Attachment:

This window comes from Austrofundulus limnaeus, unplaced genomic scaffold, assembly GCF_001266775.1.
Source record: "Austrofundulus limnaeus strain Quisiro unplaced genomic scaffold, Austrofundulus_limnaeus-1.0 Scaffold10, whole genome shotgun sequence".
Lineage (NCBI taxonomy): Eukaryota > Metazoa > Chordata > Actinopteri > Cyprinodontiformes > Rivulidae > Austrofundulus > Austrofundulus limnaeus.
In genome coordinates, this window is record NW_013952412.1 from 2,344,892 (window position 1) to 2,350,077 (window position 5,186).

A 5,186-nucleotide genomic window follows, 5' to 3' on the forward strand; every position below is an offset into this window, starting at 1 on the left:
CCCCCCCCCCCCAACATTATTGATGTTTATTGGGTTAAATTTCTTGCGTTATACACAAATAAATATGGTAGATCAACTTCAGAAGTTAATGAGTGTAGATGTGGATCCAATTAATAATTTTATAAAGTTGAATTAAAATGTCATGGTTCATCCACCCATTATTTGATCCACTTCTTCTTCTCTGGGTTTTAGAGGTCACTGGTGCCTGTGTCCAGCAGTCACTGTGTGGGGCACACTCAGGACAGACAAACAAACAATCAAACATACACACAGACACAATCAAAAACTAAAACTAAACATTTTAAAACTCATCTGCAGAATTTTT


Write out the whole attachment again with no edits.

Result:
This window comes from Austrofundulus limnaeus, unplaced genomic scaffold, assembly GCF_001266775.1.
Source record: "Austrofundulus limnaeus strain Quisiro unplaced genomic scaffold, Austrofundulus_limnaeus-1.0 Scaffold10, whole genome shotgun sequence".
Lineage (NCBI taxonomy): Eukaryota > Metazoa > Chordata > Actinopteri > Cyprinodontiformes > Rivulidae > Austrofundulus > Austrofundulus limnaeus.
In genome coordinates, this window is record NW_013952412.1 from 2,344,892 (window position 1) to 2,350,077 (window position 5,186).

A 5,186-nucleotide genomic window follows, 5' to 3' on the forward strand; every position below is an offset into this window, starting at 1 on the left:
CCCCCCCCCCCCAACATTATTGATGTTTATTGGGTTAAATTTCTTGCGTTATACACAAATAAATATGGTAGATCAACTTCAGAAGTTAATGAGTGTAGATGTGGATCCAATTAATAATTTTATAAAGTTGAATTAAAATGTCATGGTTCATCCACCCATTATTTGATCCACTTCTTCTTCTCTGGGTTTTAGAGGTCACTGGTGCCTGTGTCCAGCAGTCACTGTGTGGGGCACACTCAGGACAGACAAACAAACAATCAAACATACACACAGACACAATCAAAAACTAAAACTAAACATTTTAAAACTCATCTGCAGAATTTTT